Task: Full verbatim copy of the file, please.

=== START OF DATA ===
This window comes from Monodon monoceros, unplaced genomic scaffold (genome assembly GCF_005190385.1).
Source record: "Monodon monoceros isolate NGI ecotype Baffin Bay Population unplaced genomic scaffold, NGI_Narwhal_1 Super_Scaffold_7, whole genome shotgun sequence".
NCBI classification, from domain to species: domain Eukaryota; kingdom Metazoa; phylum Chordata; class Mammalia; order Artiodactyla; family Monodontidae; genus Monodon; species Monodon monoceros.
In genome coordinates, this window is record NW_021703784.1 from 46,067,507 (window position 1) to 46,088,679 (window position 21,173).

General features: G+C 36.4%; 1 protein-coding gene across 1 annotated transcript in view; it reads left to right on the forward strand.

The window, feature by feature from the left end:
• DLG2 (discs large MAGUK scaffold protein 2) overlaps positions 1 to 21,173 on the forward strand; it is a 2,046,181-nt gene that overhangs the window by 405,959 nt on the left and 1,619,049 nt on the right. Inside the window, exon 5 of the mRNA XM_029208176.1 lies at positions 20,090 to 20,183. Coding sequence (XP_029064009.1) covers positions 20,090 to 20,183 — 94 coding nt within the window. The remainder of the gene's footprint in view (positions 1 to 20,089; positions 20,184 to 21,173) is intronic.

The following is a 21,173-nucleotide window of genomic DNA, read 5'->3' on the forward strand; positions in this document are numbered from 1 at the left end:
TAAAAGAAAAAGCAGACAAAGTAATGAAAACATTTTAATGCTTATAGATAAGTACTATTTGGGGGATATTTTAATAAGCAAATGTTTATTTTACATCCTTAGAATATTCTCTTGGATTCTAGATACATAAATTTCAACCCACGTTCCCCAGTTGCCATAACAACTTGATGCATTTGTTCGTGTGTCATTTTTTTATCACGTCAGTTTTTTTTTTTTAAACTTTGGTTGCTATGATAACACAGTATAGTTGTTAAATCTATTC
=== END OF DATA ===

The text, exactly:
This window comes from Monodon monoceros, unplaced genomic scaffold (genome assembly GCF_005190385.1).
Source record: "Monodon monoceros isolate NGI ecotype Baffin Bay Population unplaced genomic scaffold, NGI_Narwhal_1 Super_Scaffold_7, whole genome shotgun sequence".
NCBI classification, from domain to species: domain Eukaryota; kingdom Metazoa; phylum Chordata; class Mammalia; order Artiodactyla; family Monodontidae; genus Monodon; species Monodon monoceros.
In genome coordinates, this window is record NW_021703784.1 from 46,067,507 (window position 1) to 46,088,679 (window position 21,173).

General features: G+C 36.4%; 1 protein-coding gene across 1 annotated transcript in view; it reads left to right on the forward strand.

The window, feature by feature from the left end:
• DLG2 (discs large MAGUK scaffold protein 2) overlaps positions 1 to 21,173 on the forward strand; it is a 2,046,181-nt gene that overhangs the window by 405,959 nt on the left and 1,619,049 nt on the right. Inside the window, exon 5 of the mRNA XM_029208176.1 lies at positions 20,090 to 20,183. Coding sequence (XP_029064009.1) covers positions 20,090 to 20,183 — 94 coding nt within the window. The remainder of the gene's footprint in view (positions 1 to 20,089; positions 20,184 to 21,173) is intronic.

The following is a 21,173-nucleotide window of genomic DNA, read 5'->3' on the forward strand; positions in this document are numbered from 1 at the left end:
TAAAAGAAAAAGCAGACAAAGTAATGAAAACATTTTAATGCTTATAGATAAGTACTATTTGGGGGATATTTTAATAAGCAAATGTTTATTTTACATCCTTAGAATATTCTCTTGGATTCTAGATACATAAATTTCAACCCACGTTCCCCAGTTGCCATAACAACTTGATGCATTTGTTCGTGTGTCATTTTTTTATCACGTCAGTTTTTTTTTTTTAAACTTTGGTTGCTATGATAACACAGTATAGTTGTTAAATCTATTC